Friday, 17 August 2012

A Glimpse of Anger

©Cavendish & Fenech
I drew this card - Glimpse, from the Wild Wisdom of the Faery Oracle (Blue Angel, 2009) - as a meditation focus again.  This time, what I noticed was his petulant, almost angry glare, and the way he is half-hidden behind the tree.  The first thing that came to my mind was the question: "What are you angry about?" followed closely by "What are you hiding?"

The two can be related.  For me, that's certainly the case.  I feel angry that there are so many parts of myself I feel the need to hide.  From my spiritual beliefs when I'm at work, to some of my more painful/shameful emotions, even here in the relative anonymity of the interwebs.

My belief, right or wrong, is that if I were to reveal those things, I would be judged and found wanting.  Two trains of thought come from that.

Firstly, is it me that actually does the judging, rather than others?

I know this is true to a degree, but I don't think it's the whole story.  There is one friend whom I haven't spoken to for about three months now, because I felt so judged and dismissed by her when I tried to reveal some of my feelings.  I think she was trying to reassure me, by telling me that everyone feels some of these things, but I just felt unheard.  I felt she was judging me as a whiner, telling me everyone has the same problems.  But they really don't.

My son is four and a half, but has the body of a child a year younger than that.  And some of his development is delayed to the point that he's just starting to do things most kids do by nine months old.  He is still physically incapable of moving on his own.  That's not the same as a bratty kid who just doesn't want to leave their parents side, but might be persuaded if the game is fun enough!

Secondly, there's the question: so what?

So what if people judge us and disapprove of us?  Would it really be the end of the world?  Someone asked me something along those lines on youtube when I said about being in the broom closet.  Once again, it may depend on the circumstances.  With my friend, as I say, it means I no longer feel close to her, though I hope I'll be able to resolve it at some point.  As for hiding my spirituality from my work colleagues, the area I work in is extremely conservative and male dominated.  It's bad enough being a woman in a man's world without also being the "weirdo witch"!

To give this some context, one of my co-workers said she doesn't believe in yoga.  I mean, what's to believe in?  Yoga exists, at the very least as a set of physical exercises that improve strength, balance and flexibility.  There's even scientific evidence of the benefits of some of the more spiritual practices, from gratitude to meditation.  If someone can disbelieve yoga, what on earth would they make of tarot reading, oracles, spells, and the divine?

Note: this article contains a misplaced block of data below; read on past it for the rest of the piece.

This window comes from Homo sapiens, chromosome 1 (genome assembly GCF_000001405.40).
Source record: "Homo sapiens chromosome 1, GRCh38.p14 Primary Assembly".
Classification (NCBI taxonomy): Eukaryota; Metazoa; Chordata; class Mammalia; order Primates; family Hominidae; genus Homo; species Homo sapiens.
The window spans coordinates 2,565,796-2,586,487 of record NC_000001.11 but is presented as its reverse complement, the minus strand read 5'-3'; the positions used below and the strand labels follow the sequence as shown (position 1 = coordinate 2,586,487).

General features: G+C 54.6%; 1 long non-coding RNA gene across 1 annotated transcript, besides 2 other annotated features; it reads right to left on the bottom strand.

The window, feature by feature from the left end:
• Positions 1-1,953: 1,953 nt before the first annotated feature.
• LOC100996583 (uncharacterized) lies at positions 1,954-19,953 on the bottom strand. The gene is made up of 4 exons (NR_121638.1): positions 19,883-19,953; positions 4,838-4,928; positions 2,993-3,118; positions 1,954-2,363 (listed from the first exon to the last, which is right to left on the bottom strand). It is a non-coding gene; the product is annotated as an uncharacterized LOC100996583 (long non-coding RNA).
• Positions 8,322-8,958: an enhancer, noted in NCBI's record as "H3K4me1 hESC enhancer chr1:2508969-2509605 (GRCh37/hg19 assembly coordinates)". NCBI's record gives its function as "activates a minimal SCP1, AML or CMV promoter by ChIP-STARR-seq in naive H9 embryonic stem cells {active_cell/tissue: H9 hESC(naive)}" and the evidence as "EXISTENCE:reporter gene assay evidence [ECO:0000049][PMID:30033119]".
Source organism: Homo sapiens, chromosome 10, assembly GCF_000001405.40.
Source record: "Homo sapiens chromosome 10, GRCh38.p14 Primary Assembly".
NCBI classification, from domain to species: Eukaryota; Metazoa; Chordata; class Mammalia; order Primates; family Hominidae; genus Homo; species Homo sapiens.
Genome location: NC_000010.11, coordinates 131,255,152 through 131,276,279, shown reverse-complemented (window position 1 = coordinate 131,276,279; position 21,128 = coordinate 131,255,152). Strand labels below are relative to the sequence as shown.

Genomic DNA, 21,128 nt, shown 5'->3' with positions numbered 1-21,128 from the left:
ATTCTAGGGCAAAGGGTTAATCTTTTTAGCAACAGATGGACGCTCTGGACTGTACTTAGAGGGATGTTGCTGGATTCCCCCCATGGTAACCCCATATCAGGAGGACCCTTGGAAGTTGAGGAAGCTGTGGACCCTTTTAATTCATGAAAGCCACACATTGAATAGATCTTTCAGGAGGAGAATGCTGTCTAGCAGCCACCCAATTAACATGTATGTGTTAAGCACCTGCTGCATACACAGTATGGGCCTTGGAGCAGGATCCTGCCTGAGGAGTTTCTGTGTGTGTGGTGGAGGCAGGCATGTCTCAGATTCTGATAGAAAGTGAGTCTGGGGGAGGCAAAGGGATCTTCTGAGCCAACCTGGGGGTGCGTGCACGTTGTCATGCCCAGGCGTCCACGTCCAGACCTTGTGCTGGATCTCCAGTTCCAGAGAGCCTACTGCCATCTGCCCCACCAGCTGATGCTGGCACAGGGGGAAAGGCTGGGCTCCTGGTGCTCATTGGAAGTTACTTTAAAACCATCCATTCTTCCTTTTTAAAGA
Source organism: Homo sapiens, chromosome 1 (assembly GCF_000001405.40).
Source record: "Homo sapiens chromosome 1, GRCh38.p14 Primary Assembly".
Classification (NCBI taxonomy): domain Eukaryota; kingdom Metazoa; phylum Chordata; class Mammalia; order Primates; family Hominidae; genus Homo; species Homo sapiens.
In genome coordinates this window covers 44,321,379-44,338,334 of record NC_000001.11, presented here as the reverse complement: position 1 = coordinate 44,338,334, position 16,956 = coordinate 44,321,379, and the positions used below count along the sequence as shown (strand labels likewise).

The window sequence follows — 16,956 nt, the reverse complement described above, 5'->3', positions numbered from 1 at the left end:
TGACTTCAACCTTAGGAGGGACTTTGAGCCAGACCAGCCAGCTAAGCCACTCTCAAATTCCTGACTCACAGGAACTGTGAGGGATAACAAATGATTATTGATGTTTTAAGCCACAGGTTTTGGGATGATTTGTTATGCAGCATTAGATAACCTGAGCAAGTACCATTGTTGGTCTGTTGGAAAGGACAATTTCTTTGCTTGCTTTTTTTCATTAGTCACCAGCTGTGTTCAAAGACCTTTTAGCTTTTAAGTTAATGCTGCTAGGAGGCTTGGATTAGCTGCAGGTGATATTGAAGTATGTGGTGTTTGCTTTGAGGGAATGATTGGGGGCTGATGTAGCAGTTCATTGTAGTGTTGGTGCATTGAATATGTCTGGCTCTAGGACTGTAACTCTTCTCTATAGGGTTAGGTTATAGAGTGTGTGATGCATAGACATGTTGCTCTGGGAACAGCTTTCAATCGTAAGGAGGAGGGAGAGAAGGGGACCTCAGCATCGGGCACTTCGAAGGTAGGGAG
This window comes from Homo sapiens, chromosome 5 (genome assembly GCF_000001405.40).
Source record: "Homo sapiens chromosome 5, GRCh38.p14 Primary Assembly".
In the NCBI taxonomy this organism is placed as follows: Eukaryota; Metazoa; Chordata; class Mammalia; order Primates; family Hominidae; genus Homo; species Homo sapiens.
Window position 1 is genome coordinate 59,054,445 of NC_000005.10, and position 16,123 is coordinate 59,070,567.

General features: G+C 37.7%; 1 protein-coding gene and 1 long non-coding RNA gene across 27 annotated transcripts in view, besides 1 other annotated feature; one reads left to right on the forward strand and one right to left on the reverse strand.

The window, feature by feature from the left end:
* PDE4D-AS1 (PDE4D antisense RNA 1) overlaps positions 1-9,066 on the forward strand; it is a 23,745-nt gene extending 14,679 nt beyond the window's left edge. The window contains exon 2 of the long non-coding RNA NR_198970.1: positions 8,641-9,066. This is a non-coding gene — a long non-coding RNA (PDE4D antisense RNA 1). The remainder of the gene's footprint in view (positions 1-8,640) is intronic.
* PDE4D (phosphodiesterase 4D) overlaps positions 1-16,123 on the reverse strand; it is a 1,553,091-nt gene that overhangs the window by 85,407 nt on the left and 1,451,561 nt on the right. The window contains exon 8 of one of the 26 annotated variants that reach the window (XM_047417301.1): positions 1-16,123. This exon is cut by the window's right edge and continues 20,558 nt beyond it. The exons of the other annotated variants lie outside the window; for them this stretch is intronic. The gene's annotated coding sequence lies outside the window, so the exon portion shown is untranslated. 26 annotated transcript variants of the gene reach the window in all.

And yet, censoring myself all the time, worrying what people will think, rehearsing justifications in my head... how unproductive is that?

So I'll share a little secret here.  I worry that my son will hate me for hiding him!  I don't do it on purpose, or for that reason.  But, for example, we went to a birthday party at the weekend and didn't take him, though there were other kids there.  It wasn't to hide him, but just because none of us would have enjoyed it if he'd gone.  The journey was too long, the adults too boring (from a child's perspective), and the children too boring (from my perspective, as if he'd come I would have had to spend the whole time with him, as he cannot move by himself).  Instead, he went to a local soft play with a trained physio, and had lots of fun.

But I still felt guilty about it...

6 comments:

  1. You shouldn't feel guilty. Great post

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    1. Thanks for your words of support, Elle, I appreciate it :)
      )o(

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  2. 'Is it me that actually does the judging, rather than others?'

    This is a more profound and important issue for you than you can know. It is something that must be worked through. I am a non-custodial mother. Can you imagine how much I wrestled with this? My son is 21 now and fine...me, it took me a good 6-7 years to find my peace with this question.

    At some point you have to detach. Detach from both your own expectations and judgments of yourself and those that you perceive coming from others. You have to decide--where is this judgment coming from? Even if you realise it's not them, it's you--you've still got to work through it, detach from it. This is a long journey, but it must be taken. Blessings on your journey.

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    1. Oh, Carla, I imagine that must have been an incredibly difficult choice! I hope one day you will share the whole story with me. In the meantime, I shall try to detach from the judgements - baby steps, methinks!

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  3. We should have opportunities for a chat in the coming weeks in London--at least 3! :D

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